I've always had anxiety, but it started to get especially bad during high school. I was constantly worried about hurting people's feelings, I felt the need to say 'yes' to every single favor that was asked of me and I would get sick every time someone texted me, "can I ask you a question?"
I had an immense amount of stress when it came to school work and I cried when I got my first A- in Math class. I took the ACT standardized test 10 times because I didn't get a perfect score and my anxiety told me I needed to do better.
This continued throughout college, and when I met my husband I was worried he wouldn't be able to handle my random meltdowns and irrational fears. But, he was able to learn what he needed to do for me when my anxiety got bad.
Loving someone with anxiety can be a struggle, but here are 10 things you need to remember when you're in that situation:
Things like large crowds and loud sounds can overwhelm a person with anxiety. If I'm talking to my husband and the TV is on in the background, I get anxious and have to turn it off. When I'm watching a movie or listening to music and the volume is too loud, I panic because I can't hear myself think. Little, unexpected things like this can be overwhelming, so understand your loved one's needs and triggers.
Even if they need to be alone for a minute, know that your support means the world to them. Just being there when they need you is the most important thing you can do.
People with anxiety don't love change, and they need to know you'll be there for them no matter what. I know I'm a disaster to put up with when my anxiety hits, but knowing my husband and family will always be there for me makes it so much more bearable.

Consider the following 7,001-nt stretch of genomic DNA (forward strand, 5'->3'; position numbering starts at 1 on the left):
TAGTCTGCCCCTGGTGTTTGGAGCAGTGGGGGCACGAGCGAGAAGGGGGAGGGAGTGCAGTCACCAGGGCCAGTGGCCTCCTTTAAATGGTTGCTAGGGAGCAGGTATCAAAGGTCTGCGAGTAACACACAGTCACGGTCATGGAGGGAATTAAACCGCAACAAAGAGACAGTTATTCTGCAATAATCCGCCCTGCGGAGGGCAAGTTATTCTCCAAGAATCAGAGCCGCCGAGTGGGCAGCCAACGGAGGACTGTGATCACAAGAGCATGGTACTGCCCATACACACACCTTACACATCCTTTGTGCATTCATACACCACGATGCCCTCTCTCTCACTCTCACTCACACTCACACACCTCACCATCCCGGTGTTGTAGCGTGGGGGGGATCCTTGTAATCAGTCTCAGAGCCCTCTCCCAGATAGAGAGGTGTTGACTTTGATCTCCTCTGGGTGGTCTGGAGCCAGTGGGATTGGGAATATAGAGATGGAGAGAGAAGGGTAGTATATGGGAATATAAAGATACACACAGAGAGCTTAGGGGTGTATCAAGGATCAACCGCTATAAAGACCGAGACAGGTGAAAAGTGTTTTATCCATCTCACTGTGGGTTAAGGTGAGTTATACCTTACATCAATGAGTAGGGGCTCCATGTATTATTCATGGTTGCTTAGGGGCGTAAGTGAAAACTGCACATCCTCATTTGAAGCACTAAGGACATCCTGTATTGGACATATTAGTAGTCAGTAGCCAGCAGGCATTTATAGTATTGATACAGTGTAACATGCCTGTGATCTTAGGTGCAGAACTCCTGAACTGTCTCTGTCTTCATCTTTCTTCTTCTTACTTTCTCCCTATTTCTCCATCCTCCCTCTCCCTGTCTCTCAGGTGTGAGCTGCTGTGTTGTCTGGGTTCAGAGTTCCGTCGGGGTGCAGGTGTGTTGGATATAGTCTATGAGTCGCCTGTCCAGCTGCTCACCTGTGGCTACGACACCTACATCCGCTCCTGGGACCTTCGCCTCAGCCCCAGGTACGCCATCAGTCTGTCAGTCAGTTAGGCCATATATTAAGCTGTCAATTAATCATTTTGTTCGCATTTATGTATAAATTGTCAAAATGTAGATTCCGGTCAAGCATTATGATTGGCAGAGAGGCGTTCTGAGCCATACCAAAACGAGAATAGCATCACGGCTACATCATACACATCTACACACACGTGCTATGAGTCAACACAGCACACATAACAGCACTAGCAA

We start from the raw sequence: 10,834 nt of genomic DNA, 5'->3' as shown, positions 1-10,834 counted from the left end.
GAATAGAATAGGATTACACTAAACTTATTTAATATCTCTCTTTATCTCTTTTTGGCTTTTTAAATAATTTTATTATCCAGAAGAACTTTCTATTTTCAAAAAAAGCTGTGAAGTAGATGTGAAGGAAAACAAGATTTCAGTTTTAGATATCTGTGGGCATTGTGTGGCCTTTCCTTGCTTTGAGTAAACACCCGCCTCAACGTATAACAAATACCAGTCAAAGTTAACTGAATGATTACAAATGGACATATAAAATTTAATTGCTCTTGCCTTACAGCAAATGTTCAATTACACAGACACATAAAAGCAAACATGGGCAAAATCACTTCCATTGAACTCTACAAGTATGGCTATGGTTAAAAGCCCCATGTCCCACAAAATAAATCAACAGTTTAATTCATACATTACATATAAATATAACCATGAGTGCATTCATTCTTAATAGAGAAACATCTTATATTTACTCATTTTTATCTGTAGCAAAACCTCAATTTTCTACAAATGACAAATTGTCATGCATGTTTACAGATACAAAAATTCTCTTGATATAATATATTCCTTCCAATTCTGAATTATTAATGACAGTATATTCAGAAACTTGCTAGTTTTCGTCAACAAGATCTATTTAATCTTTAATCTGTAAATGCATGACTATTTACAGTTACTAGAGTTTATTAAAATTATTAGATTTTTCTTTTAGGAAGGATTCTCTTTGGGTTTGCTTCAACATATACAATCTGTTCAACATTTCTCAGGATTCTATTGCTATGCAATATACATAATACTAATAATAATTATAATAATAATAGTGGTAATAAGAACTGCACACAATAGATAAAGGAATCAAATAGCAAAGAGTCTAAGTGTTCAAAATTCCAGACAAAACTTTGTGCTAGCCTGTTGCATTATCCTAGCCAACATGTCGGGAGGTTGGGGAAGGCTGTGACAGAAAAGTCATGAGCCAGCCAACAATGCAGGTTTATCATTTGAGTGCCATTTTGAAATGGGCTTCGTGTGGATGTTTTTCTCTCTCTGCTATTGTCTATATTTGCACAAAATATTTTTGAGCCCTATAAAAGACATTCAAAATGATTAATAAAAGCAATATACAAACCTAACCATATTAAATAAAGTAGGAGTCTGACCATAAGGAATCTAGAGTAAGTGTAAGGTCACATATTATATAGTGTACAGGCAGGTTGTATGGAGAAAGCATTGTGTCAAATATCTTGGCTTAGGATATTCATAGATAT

People with anxiety worry about the strangest things, and they know their worries are irrational most of the time. They honestly can't help it, and they don't expect you to understand it. They just expect you to be there.
The last thing they want to hear in the middle of a panic attack are the words "calm down." When the anxiety hits and they don't want to be alone, hold them and tell them it will all be OK. Just having that physical touch can do wonders when it comes to calming them down.
You have no idea how much you mean to your loved one who has anxiety. You're a rock for them- a light in the midst of darkness. They truly appreciate your presence in their life.
They might be worrying about something totally irrational, but their panic is so real. Understand that their worries are just as real as anyone else's, and validate their feelings.
Depending on the person, coping mechanisms can vary. Sometimes, I can't calm down until my kitchen is sparkling clean. Other times, dishes will be piled in the sink and I go to bed at 7 pm because I'm emotionally and physically exhausted. Whatever it might be, just roll with it and let them do their thing.
If my phone starts ringing with an unknown number and I'm not expecting a phone call, my heart rate skyrockets and I seriously have a little panic in my brain. Let your loved one know when you're going to call, if you're going to have friends over or if you've planned a night out with friends. Giving them time to prepare will help a lot.
If you love someone with anxiety, you can be sure they love you too. They worry about you, they will never take you for granted and they truly appreciate everything you do for them.
The best thing you can do for your loved one with anxiety is to love them and let them know you have their back no matter what.